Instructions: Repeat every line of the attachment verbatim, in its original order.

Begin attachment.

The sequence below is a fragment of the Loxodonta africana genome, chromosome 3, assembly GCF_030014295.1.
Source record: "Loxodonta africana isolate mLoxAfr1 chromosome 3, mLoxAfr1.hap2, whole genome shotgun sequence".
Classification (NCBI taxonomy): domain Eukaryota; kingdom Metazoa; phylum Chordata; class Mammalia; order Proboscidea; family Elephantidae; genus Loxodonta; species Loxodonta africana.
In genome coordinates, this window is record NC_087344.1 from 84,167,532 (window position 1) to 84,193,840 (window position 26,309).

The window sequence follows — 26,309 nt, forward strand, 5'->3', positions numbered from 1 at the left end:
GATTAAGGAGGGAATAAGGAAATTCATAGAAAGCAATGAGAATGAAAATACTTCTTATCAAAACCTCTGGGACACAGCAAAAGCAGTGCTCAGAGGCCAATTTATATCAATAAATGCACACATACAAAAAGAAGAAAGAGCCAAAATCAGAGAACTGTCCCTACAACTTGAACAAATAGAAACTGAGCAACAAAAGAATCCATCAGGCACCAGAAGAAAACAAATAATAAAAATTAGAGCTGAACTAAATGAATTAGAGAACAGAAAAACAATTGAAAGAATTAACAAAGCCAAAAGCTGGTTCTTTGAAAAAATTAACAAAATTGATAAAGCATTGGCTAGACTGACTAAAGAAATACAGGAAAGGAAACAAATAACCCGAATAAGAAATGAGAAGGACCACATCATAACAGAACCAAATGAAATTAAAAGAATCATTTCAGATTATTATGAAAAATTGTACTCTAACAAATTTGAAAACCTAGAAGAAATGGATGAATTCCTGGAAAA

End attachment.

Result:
The sequence below is a fragment of the Loxodonta africana genome, chromosome 3, assembly GCF_030014295.1.
Source record: "Loxodonta africana isolate mLoxAfr1 chromosome 3, mLoxAfr1.hap2, whole genome shotgun sequence".
Classification (NCBI taxonomy): domain Eukaryota; kingdom Metazoa; phylum Chordata; class Mammalia; order Proboscidea; family Elephantidae; genus Loxodonta; species Loxodonta africana.
In genome coordinates, this window is record NC_087344.1 from 84,167,532 (window position 1) to 84,193,840 (window position 26,309).

The window sequence follows — 26,309 nt, forward strand, 5'->3', positions numbered from 1 at the left end:
GATTAAGGAGGGAATAAGGAAATTCATAGAAAGCAATGAGAATGAAAATACTTCTTATCAAAACCTCTGGGACACAGCAAAAGCAGTGCTCAGAGGCCAATTTATATCAATAAATGCACACATACAAAAAGAAGAAAGAGCCAAAATCAGAGAACTGTCCCTACAACTTGAACAAATAGAAACTGAGCAACAAAAGAATCCATCAGGCACCAGAAGAAAACAAATAATAAAAATTAGAGCTGAACTAAATGAATTAGAGAACAGAAAAACAATTGAAAGAATTAACAAAGCCAAAAGCTGGTTCTTTGAAAAAATTAACAAAATTGATAAAGCATTGGCTAGACTGACTAAAGAAATACAGGAAAGGAAACAAATAACCCGAATAAGAAATGAGAAGGACCACATCATAACAGAACCAAATGAAATTAAAAGAATCATTTCAGATTATTATGAAAAATTGTACTCTAACAAATTTGAAAACCTAGAAGAAATGGATGAATTCCTGGAAAA